Since Baetge came to TRPA, the agency has gained a lot of support for its mission, from federal and state governments and from residents of Tahoe. Its yearly budgets – one-third of which comes from Nevada, two-thirds from California – have grown. A two-year debate over banning certain types of watercraft from the lake has gone on, and the agency recently has received information showing the prohibition has resulted in as much as 90 percent reduction in gasoline compounds in the lake. The president and vice president visited Tahoe, bringing national attention to the fight to save the lake’s declining clarity.
And Baetge’s biggest achievement, he and others believe, is a document called the Environmental Improvement Program. It is a dynamic work developed by TRPA that lays out what needs to be done, how fast and for how much money in order to meet the agency’s objectives.
Nearly everyone, from the federal government to the residents of the basin, has bought into what the EIP calls for. The document has focused the efforts at Tahoe, joining all levels of government, historically competing universities and – with some exceptions – most of the people who live at or visit Tahoe. California, Nevada, Congress and Tahoe officials all are trying to find ways to come up with the $900 million needed to implement the EIP.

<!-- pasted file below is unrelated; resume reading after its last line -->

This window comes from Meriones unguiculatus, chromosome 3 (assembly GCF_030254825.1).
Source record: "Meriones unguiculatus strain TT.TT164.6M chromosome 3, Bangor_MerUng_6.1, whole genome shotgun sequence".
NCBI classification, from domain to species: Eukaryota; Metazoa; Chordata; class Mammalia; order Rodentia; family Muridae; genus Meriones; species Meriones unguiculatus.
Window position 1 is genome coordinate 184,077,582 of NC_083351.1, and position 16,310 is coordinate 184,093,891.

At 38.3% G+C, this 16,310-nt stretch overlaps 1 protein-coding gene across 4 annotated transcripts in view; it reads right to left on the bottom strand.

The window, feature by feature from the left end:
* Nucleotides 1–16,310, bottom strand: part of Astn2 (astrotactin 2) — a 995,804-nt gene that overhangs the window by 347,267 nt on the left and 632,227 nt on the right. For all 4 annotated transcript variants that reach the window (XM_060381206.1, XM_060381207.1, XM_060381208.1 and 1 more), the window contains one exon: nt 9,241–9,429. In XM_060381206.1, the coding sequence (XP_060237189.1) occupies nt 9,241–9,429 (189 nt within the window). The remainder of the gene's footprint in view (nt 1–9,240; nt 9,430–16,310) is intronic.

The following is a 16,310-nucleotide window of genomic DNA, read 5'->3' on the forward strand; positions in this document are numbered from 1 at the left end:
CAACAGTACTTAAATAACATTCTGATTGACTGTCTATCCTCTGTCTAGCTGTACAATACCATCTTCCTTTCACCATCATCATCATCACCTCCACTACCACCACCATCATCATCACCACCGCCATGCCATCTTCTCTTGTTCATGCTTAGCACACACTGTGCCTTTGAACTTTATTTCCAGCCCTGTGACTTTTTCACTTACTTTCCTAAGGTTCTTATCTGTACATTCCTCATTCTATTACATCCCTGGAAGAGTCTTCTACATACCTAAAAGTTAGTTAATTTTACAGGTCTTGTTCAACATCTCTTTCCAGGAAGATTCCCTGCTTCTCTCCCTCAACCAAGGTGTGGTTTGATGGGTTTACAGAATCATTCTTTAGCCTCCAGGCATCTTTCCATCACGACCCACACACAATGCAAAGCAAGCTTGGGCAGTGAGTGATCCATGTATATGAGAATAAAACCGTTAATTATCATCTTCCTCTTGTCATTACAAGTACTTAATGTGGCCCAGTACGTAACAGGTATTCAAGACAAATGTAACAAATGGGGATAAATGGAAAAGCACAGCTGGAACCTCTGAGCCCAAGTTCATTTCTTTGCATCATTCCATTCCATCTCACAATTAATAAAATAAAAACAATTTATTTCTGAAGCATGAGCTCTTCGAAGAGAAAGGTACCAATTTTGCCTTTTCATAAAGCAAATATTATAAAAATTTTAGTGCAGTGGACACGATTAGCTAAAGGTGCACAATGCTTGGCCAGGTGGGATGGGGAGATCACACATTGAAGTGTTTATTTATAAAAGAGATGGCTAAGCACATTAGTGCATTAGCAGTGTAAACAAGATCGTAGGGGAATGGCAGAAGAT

“I think Jim has had a very significant and positive impact,” said Steve Teshara, executive director of the Lake Tahoe Gaming Alliance and co-chair of the Lake Tahoe Transportation and Water Quality Coalition, a group of basin organizations that are involved in the region’s environmental issues. “I appreciate the fact that he has been extremely dedicated and often passionate about what he thinks we need to do at Lake Tahoe to get the job done.
“I have great respect for Jim. I think it will be a great loss.”
“Under Jim’s leadership, I think TRPA and the basin, from an environmental perspective, have taken major strides forward,” said Harold Singer, executive director of the Lahontan Regional Water Quality Control Board, an agency with a close working relationship with TRPA. “I think he will be sorely missed by the community.”